La Americana, by Melanie Bowden Simón
Melanie and I met in an online writers’ group and became quick friends, united by common characteristics (namely, being writers and having married Cuban men). Her memoir about her mother, travels to Cuba, and falling in love with her husband, Luís, is moving and gorgeous, and is especially notable for the way in which she portrays Cuba in all its complexity.
Frida Kahlo at Home, by Suzanne Barbezat
If I told you about the first time Suzanne and I met in person, which was on a bizarre press trip in Mexico, it would eclipse her beautiful, hardcover tribute to Frida Kahlo. Think you know everything about Frida? You don’t. Suzanne, who has a degree in anthropology and who has lived in Oaxaca for many years, offers a new treatment of the iconic artist we all think we know so well.
The Art of Risk, by Kayt Sukel
Looking for a little more adventure in your life? Whether you want to experience risk directly or live it vicariously, Sukel’s research-grounded book remains accessible for a general audience who’s interested in the subject of living a less staid life.
Lucky Broken Girl, by Ruth Behar
Behar, who I interviewed a couple years back for The Los Angeles Review of Books, is one of the most humane writers I know, and this book, based loosely on her own childhood, is a wonderful addition to the young adult fiction options for 2017. I won’t say more than that, as I have a review of the book coming out on Cuba Counterpoints next year, prior to the book’s official release.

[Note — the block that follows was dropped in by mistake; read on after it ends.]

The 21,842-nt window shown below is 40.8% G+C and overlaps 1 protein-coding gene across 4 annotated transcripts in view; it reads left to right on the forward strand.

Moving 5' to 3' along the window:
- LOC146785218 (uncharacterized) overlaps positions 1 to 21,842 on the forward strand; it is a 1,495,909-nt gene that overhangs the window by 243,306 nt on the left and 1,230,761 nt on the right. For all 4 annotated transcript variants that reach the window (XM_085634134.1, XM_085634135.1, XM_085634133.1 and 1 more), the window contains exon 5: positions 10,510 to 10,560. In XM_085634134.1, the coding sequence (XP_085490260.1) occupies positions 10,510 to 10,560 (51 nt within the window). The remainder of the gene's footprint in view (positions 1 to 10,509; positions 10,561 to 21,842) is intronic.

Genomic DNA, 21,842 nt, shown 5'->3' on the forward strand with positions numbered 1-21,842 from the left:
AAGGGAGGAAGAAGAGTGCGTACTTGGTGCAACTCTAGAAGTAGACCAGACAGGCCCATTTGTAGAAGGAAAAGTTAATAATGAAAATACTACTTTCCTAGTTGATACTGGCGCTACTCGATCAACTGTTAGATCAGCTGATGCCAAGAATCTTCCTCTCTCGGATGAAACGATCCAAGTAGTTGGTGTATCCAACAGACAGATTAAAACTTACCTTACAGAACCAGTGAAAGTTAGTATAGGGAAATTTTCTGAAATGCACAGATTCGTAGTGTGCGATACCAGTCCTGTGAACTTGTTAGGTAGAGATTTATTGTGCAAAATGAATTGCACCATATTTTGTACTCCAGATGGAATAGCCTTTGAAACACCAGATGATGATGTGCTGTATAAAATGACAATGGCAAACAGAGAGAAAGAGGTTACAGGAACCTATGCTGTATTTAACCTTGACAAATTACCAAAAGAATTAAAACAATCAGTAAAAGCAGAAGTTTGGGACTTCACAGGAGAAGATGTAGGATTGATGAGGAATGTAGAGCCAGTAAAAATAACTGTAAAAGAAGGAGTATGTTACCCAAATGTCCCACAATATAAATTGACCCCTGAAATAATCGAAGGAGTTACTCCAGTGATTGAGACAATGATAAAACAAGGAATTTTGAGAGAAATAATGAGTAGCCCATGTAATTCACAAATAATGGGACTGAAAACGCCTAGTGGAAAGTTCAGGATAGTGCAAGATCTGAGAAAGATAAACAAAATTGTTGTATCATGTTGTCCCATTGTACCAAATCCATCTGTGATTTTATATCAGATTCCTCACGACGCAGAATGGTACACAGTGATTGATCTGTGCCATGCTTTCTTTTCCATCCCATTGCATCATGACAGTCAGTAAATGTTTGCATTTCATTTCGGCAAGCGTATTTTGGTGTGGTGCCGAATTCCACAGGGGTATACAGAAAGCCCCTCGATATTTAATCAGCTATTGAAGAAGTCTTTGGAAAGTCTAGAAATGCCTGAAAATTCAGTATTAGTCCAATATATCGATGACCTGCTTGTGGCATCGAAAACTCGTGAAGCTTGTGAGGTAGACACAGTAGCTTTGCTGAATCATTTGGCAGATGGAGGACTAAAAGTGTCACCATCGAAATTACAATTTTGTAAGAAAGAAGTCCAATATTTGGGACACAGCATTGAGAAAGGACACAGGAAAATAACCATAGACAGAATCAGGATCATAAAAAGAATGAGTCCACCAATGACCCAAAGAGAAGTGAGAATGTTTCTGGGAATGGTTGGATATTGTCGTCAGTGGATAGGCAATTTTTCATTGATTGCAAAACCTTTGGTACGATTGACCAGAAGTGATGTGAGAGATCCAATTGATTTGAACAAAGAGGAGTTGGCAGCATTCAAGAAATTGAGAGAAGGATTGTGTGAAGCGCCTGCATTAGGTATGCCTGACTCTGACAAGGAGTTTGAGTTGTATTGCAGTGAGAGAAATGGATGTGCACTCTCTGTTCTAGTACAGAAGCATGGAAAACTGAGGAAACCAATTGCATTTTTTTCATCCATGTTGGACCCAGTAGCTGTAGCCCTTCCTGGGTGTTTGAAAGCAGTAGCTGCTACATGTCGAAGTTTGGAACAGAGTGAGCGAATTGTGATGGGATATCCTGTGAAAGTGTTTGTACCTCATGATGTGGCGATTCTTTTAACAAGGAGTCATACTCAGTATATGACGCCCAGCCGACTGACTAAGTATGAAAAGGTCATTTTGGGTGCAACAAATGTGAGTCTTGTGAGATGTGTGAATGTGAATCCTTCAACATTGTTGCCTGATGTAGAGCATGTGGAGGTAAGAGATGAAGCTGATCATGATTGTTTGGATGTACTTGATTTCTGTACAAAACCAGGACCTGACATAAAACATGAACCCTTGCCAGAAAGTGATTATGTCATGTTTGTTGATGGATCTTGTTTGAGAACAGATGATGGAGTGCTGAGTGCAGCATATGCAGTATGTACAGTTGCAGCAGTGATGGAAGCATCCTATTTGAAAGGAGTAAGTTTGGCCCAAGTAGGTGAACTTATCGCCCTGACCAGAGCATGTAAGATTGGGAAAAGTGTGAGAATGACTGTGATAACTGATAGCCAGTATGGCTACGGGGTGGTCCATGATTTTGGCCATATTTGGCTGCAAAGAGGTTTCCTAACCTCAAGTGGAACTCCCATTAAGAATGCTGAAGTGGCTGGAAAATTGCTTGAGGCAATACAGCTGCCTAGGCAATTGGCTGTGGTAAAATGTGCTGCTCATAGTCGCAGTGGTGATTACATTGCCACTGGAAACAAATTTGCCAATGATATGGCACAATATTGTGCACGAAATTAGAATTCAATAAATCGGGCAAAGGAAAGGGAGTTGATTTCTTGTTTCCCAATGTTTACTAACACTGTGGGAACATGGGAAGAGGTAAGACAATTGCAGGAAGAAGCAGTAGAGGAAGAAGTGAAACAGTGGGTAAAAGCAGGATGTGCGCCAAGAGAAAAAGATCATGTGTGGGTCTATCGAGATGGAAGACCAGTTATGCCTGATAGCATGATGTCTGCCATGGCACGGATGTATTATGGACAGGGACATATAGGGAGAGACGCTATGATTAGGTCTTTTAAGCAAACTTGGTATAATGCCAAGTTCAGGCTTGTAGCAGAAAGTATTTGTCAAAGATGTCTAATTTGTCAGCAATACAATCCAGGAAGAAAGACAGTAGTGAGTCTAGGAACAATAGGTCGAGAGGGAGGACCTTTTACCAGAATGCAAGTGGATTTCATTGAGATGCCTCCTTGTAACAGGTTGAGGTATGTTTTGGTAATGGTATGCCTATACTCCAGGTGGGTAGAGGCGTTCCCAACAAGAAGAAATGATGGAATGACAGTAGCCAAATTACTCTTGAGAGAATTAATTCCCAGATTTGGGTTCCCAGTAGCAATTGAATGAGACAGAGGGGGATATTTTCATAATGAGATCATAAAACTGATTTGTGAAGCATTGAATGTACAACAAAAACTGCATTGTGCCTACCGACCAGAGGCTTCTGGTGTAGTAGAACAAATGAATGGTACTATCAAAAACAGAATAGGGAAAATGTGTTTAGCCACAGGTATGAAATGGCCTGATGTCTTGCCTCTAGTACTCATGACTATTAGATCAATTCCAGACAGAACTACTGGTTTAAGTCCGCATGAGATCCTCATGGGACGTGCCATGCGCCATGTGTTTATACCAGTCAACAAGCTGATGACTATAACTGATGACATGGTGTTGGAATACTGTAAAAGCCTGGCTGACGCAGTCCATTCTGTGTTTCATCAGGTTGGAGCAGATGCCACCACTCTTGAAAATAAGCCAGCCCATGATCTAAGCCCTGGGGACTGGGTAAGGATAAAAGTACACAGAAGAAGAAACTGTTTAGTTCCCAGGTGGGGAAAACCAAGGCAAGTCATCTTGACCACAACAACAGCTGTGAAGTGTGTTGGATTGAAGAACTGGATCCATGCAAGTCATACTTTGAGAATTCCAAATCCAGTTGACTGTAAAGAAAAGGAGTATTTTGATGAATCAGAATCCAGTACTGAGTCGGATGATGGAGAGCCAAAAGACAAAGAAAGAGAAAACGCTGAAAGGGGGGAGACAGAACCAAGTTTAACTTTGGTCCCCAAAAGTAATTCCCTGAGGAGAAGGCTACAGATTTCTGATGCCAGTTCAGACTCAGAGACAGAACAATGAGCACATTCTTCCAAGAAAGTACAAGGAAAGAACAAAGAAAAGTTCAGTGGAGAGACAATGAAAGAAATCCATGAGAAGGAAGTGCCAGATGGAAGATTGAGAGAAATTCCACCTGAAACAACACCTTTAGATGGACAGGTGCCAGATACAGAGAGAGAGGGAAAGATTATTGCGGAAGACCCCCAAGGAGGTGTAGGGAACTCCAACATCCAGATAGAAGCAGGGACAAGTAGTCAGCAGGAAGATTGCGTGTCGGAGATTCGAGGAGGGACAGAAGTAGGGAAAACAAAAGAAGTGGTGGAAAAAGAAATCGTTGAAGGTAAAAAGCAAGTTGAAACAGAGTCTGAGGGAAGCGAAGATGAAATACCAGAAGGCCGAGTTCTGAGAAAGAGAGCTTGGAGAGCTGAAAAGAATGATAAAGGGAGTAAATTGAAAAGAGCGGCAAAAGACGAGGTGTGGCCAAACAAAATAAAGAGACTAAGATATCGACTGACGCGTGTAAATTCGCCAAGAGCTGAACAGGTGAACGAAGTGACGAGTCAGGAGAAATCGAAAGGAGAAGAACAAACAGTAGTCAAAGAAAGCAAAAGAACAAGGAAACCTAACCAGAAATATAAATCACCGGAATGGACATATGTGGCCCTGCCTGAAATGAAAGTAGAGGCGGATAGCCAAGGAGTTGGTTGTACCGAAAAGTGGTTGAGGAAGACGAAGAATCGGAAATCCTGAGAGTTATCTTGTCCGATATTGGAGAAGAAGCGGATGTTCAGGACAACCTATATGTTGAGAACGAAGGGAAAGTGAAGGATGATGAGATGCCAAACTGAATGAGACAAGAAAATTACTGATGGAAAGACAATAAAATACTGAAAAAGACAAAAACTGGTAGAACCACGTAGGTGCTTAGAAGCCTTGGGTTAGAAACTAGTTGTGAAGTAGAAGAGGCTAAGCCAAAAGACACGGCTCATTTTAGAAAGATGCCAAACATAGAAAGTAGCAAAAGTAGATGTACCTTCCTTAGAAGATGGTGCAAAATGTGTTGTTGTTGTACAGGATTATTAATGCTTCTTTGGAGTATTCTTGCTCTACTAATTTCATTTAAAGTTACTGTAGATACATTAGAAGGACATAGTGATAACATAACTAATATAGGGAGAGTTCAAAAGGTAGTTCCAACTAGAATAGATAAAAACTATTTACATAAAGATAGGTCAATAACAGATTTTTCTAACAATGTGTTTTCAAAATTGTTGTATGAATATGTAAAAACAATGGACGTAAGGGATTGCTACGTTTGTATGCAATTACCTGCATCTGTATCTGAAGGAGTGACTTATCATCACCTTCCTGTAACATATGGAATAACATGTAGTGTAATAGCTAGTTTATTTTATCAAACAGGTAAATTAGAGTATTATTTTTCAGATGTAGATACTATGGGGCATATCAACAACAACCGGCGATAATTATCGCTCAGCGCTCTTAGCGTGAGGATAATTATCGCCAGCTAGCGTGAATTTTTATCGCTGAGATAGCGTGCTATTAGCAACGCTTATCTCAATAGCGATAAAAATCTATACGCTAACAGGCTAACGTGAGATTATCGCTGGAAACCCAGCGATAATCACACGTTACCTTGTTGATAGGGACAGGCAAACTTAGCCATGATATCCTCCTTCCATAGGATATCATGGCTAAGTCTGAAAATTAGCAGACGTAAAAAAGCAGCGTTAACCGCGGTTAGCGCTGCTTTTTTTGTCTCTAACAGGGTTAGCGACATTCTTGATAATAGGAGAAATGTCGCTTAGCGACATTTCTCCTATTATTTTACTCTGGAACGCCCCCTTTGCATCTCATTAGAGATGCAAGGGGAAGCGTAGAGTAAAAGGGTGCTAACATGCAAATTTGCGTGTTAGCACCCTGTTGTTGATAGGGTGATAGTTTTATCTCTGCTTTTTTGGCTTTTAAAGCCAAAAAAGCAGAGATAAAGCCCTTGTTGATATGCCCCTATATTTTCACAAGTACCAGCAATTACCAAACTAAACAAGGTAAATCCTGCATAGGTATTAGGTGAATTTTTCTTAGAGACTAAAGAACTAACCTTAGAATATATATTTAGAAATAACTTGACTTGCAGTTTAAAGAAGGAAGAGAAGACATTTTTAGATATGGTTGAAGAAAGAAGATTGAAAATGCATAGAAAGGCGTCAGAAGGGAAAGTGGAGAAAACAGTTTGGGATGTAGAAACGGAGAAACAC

FANTASTIC BOOKS BY AUTHORS WE WISH WE KNEW PERSONALLY Reputations, by Juan Gabriel Vásquez
I prefer non-fiction over fiction, but this slim novel by Colombian author Juan Gabriel Vásquez kept me neglecting my family in the two days it took me to read it. I wasn’t satisfied with the ending, but that shouldn’t be a discouragement from reading it; it’s exquisite. (*This was a review copy.)
The Underground Railroad, by Colson Whitehead
It’s going to take me a long time to recover from this book, whose power and force I can’t even begin to describe. I told Francisco, as I was reading it, “I’m so glad I wasn’t assigned a review of this book.” It’s an urgent read. And if you don’t believe me, well, listen to Oprah and the National Book Awards committee.
Just Mercy, by Bryan Stevenson